There is a parking problem for people living on Detroit's southwest side.
Residents have off-street parking at their apartment building - and the city has just installed parking meters.
When you drive up to park outside your apartment here in southwest Detroit you might notice a new parking kiosk.
Patty Hadding watched a guy with a jackhammer drill and drive the kiosks into the sidewalk outside her apartment.
"They came in yesterday morning put this in the ground and didn't say anything," Hadding said. "They said they would come back Monday morning and we would have to pay."
You pay and punch your license plate in the kiosk. But Patty Hadding says anyone living here will not be inclined to run outside while their home and feed the meter.
"Low income people, I don't know how they're going to run this," she said. "They need to take it the hell out of here."
FOX 2 spoke with the apartment owner who claims he has no say and will get no cut of the parking profit.
It is a plan by the city that he says he knew nothing about.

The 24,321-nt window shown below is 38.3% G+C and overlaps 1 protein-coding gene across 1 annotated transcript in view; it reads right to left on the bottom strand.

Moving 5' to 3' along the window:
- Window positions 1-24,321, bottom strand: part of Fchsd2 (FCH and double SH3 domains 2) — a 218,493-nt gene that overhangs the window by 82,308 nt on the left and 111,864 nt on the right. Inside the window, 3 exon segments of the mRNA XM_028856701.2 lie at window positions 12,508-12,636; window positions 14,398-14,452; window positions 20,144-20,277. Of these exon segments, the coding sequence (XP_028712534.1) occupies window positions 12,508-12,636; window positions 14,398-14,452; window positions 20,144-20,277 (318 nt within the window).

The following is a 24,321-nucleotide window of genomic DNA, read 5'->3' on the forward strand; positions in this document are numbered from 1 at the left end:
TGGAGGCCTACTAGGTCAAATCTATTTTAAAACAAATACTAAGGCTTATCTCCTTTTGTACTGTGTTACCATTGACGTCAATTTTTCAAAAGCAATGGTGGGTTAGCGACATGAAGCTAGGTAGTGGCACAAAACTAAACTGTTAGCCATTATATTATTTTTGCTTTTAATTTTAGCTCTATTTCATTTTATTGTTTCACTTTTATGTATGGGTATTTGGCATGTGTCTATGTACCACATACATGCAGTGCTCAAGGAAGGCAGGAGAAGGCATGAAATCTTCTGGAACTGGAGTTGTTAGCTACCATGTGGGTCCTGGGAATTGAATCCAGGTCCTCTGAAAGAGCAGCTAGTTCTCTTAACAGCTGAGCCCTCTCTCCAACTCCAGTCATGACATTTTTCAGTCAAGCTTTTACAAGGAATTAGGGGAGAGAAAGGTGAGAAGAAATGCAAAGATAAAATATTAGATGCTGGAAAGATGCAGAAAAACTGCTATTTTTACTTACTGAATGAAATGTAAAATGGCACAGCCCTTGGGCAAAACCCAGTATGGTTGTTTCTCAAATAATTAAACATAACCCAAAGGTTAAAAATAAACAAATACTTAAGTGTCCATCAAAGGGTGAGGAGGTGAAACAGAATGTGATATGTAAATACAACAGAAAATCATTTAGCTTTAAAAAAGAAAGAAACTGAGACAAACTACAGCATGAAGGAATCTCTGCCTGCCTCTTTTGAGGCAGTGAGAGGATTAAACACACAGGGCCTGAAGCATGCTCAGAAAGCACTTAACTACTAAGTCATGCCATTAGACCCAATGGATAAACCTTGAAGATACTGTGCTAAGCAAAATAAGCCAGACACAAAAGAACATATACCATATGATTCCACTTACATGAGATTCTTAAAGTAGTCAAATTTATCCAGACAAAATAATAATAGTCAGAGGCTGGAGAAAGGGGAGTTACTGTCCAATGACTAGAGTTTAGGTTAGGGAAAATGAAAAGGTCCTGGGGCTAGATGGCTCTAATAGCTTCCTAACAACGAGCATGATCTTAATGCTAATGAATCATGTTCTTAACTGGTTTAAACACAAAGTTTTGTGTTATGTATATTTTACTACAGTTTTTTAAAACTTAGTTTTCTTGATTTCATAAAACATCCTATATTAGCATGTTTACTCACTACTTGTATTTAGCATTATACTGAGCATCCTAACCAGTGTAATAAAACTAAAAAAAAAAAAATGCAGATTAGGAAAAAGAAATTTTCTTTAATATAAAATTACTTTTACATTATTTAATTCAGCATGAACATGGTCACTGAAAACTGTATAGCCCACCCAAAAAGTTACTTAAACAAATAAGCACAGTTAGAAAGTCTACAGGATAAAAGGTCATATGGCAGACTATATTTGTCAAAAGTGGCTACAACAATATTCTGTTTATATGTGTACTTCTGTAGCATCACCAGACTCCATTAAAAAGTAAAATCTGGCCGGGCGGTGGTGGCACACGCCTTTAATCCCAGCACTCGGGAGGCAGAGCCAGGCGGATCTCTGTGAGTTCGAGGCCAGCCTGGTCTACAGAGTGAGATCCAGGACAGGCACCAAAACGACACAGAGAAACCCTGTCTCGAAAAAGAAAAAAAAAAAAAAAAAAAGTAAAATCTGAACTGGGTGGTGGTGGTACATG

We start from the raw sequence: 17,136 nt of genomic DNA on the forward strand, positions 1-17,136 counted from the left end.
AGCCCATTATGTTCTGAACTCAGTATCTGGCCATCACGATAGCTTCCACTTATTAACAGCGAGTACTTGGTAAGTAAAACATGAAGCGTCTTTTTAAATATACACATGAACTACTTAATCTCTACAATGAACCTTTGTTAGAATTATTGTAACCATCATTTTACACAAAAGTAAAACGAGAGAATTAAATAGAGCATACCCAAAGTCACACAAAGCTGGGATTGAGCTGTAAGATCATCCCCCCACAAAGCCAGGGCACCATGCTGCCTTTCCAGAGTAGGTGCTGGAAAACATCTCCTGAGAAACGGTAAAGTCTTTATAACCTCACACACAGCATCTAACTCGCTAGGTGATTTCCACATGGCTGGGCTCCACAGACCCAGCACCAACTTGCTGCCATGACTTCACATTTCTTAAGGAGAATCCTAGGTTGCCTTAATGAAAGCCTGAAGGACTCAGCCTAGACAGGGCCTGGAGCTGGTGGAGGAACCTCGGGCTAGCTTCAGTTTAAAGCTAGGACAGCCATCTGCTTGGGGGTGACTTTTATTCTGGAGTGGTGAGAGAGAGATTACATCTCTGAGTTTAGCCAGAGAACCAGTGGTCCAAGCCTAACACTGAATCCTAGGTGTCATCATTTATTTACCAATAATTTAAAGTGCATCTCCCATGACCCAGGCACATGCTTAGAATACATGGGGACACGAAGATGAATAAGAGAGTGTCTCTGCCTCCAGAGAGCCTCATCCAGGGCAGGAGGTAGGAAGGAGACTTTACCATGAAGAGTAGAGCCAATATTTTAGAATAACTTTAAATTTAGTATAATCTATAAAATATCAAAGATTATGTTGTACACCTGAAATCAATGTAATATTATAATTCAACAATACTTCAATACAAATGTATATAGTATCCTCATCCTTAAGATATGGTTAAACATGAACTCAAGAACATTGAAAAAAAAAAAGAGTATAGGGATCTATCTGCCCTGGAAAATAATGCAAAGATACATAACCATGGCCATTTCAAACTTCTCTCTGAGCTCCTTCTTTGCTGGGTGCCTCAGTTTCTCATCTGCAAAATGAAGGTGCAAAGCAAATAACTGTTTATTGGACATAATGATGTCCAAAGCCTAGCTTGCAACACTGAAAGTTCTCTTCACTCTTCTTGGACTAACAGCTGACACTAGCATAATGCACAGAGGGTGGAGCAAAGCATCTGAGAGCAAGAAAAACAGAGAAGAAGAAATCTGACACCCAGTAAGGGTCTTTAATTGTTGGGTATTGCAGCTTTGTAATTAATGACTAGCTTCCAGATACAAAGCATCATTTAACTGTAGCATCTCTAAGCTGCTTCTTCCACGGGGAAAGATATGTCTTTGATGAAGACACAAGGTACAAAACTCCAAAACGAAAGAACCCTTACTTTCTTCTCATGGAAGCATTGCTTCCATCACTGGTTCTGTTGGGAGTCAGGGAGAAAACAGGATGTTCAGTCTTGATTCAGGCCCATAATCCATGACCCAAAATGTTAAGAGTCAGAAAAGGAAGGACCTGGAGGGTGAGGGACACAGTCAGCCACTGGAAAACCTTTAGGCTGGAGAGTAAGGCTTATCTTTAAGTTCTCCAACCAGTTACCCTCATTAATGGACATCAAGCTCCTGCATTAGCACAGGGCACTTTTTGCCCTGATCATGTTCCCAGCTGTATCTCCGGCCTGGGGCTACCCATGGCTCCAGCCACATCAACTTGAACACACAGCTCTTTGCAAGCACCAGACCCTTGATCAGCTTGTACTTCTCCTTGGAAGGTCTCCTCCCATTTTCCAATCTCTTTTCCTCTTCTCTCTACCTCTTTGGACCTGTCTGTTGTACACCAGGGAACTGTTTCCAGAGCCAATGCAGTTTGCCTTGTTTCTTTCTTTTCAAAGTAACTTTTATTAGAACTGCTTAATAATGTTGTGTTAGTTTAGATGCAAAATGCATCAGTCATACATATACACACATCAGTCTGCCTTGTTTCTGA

Residents here have no parking lot only street parking here on West Vernor Highway near Central in southwest Detroit.
"It's residential we don't have any parking lots or anything like that," said resident Cathy O'Neil. "We have to park out here."
Fox 2 asked the city for an explanation regarding the parking kiosks. Here is the reaction we got Thursday evening from Gary Brown, the chief operating officer of Detroit.
"There is no enforcement action being taken. We are in installation and pilot phase.
"If it doesn't make sense to have a kiosk we will move it or offer residents permits to use spaces in front of their building."
Brown says he'll personally come by the apartment building Friday and discuss the issue with residents.
Anthony D'Alfonso lives here and has a suggestion for the city.
"People are on a fixed income, you know," he said. "Plus they have to pay the rent. I am not saying get rid of them all. They should give a sticker to everyone who lives here, or remove the one in front of the building. Compromise."
"Everybody is moving out of the city of Detroit from what they're doing," Haddy said. "If you make them pay here, you're going to have to go to all those houses and give them a meter."
For now residents don't have to worry about paying, and Brown plans to meet with residents on Friday to discuss the matter further.